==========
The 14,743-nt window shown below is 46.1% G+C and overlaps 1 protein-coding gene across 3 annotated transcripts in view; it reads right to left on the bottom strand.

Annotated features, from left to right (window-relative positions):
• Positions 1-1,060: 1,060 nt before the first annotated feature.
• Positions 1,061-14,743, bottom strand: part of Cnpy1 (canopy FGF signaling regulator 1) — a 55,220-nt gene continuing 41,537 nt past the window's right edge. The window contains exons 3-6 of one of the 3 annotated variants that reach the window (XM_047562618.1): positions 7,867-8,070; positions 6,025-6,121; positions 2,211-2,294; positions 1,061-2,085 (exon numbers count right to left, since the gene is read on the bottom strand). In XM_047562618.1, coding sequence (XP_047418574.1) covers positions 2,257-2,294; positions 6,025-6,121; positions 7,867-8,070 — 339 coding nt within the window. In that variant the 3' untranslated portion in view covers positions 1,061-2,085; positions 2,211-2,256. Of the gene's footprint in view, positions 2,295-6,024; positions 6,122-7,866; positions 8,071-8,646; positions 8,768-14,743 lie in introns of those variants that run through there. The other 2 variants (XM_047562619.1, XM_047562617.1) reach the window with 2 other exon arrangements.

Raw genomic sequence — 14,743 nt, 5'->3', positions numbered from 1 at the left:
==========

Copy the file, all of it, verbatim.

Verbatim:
The 14,743-nt window shown below is 46.1% G+C and overlaps 1 protein-coding gene across 3 annotated transcripts in view; it reads right to left on the bottom strand.

Annotated features, from left to right (window-relative positions):
• Positions 1-1,060: 1,060 nt before the first annotated feature.
• Positions 1,061-14,743, bottom strand: part of Cnpy1 (canopy FGF signaling regulator 1) — a 55,220-nt gene continuing 41,537 nt past the window's right edge. The window contains exons 3-6 of one of the 3 annotated variants that reach the window (XM_047562618.1): positions 7,867-8,070; positions 6,025-6,121; positions 2,211-2,294; positions 1,061-2,085 (exon numbers count right to left, since the gene is read on the bottom strand). In XM_047562618.1, coding sequence (XP_047418574.1) covers positions 2,257-2,294; positions 6,025-6,121; positions 7,867-8,070 — 339 coding nt within the window. In that variant the 3' untranslated portion in view covers positions 1,061-2,085; positions 2,211-2,256. Of the gene's footprint in view, positions 2,295-6,024; positions 6,122-7,866; positions 8,071-8,646; positions 8,768-14,743 lie in introns of those variants that run through there. The other 2 variants (XM_047562619.1, XM_047562617.1) reach the window with 2 other exon arrangements.

Raw genomic sequence — 14,743 nt, 5'->3', positions numbered from 1 at the left: